The new species from Woranso–Mille shows that there were at least two contemporaneous hominin species living in the Afar region of Ethiopia between 3.3 and 3.5 million years ago, and further confirms early hom inin taxonomic diversity in eastern Africa during the Middle Pliocene epoch. Expand


Australopithecus ramidus, a new species of early hominid from Aramis, Ethiopia
The antiquity and primitive morphology of A. ramidus suggests that it represents a long-sought potential root species for the Hominidae. Expand
The first skull and other new discoveries of Australopithecus afarensis at Hadar, Ethiopia
53 new specimens from the Hadar Formation in Ethiopia confirm the taxonomic unity of A. afarensis and constitute the largest body of evidence for about 0.9 million years of stasis in the earliest known hominid species. Expand
Hominid Humeral Fragment from Early Pleistocene of Northwestern Kenya
The distal end of a hominoid humerus recovered from early Pleistocene sediments in the Kanapoi drainage near the southern end of Lake Rudolf yielded a potassium/argon date of 2.5 million years, considered more likely to represent Australopithecus s.s. than Paranthropus. Expand
Four-million-year-old hominids from East Lake Turkana, Kenya.
A piece of mandible and several isolated teeth are reported from fluviatile sediments older than 4 million years at East Lake Turkana. They most closely resemble hominids from Laetoli, Tanzania andExpand
Pliocene hominids from the Hadar formation, Ethiopia (1973–1977): Stratigraphic, chronologic, and paleoenvironmental contexts, with notes on hominid morphology and systematics
The large collections of fossil hominid remains from Hadar, Ethiopia, derive from the Afar Triangle of the continental East African Rift. The fossils constitute much of the paratype series ofExpand
New discoveries of Australopithecus at Maka in Ethiopia
The discovery of new fossils from Maka, dated to 3.4 Myr ago, provide powerful support for the interpretation of A. afarensis as a single, ecologically diverse, sexually dimorphic, bipedal Pliocene primate species whose known range encompassed Ethiopia and Tanzania. Expand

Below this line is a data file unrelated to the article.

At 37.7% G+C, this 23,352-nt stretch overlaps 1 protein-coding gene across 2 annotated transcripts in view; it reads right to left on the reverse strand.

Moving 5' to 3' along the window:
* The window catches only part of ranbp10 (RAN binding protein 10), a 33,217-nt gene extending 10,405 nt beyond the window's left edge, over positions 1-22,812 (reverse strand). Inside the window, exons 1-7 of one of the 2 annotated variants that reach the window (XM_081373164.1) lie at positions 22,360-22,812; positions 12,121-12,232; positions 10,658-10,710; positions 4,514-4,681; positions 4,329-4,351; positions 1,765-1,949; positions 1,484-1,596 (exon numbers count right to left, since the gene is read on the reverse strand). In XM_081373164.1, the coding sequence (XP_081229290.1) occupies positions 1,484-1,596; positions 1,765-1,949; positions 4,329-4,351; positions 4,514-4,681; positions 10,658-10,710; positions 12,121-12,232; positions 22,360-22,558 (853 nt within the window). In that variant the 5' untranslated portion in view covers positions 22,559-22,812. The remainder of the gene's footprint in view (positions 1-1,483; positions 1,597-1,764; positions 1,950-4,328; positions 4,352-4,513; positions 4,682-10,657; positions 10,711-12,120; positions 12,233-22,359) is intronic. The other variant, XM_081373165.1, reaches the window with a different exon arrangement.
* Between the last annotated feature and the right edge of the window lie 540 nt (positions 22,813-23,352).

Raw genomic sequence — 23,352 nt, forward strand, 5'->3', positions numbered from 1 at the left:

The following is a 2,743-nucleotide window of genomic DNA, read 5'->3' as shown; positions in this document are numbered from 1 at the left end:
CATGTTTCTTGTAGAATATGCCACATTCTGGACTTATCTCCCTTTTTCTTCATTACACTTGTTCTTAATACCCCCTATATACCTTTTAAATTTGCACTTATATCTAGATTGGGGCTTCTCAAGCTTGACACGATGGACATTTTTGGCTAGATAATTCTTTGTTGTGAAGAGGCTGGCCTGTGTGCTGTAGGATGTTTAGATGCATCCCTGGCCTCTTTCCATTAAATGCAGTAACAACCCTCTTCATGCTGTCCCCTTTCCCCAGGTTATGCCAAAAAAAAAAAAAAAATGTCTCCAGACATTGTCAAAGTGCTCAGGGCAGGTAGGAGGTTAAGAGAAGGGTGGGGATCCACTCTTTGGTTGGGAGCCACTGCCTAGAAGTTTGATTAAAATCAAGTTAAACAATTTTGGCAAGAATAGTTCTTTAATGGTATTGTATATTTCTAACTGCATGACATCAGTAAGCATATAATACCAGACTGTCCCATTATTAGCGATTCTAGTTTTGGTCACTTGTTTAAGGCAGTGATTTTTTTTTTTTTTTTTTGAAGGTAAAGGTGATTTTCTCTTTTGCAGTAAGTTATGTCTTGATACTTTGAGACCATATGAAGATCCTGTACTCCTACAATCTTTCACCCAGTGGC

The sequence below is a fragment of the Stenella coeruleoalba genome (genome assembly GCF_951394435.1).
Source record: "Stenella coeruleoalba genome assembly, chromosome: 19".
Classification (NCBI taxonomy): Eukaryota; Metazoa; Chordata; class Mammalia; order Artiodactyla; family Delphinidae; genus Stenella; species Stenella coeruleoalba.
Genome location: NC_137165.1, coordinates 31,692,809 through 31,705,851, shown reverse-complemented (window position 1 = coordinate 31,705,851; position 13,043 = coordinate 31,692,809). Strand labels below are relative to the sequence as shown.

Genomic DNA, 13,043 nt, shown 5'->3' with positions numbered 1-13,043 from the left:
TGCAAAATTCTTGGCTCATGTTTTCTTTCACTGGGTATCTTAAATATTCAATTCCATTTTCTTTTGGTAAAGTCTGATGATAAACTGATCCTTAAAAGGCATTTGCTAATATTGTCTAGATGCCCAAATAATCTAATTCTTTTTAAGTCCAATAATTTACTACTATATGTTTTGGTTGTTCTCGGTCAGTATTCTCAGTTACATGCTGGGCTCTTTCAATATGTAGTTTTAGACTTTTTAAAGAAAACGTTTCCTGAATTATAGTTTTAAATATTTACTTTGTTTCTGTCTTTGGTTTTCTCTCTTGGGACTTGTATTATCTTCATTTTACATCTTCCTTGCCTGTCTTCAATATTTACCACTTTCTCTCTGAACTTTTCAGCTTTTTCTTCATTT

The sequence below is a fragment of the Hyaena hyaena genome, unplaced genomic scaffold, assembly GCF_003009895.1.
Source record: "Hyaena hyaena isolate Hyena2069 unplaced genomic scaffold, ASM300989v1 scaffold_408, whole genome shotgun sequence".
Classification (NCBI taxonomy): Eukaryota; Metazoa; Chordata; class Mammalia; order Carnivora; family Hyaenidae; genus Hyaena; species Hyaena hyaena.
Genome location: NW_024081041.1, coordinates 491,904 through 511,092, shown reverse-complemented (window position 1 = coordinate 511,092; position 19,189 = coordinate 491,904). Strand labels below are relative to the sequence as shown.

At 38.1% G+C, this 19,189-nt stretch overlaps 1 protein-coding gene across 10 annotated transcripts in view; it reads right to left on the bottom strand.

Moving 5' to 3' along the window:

Laetoli : a Pliocene site in northern Tanzania
This work presents the results of intensive fieldwork carried out from 1974 to 1981 at the site of one of the richest fossil sites yet discovered in Africa. In addition to hominid fossils, theExpand
Ecological and temporal placement of early Pliocene hominids at Aramis, Ethiopia
Radioisotopic dating, geochem-ical analysis of interbedded volcanic ashes and biochronological considerations place the hominid-bearing deposits in the Middle Awash research area of Ethiopia's Afar depression at around 4.4 million years of age. Expand
Talocrural joint in African hominoids: implications for Australopithecus afarensis.
Comparisons between the hominids and African pongids clearly illustrate the anatomical and mechanical changes that occurred in this joint as a consequence of the evolutionary transition to habitual bipedality. Expand
Body size and proportions in early hominids.
  • H. Mchenry
  • Biology, Medicine
  • American journal of physical anthropology
  • 1992
These values appear to be consistent with the range of size variation seen in the entire postcranial samples that can be assigned to species, and probably those equations based on the human samples are better than those based on all Hominoidea. Expand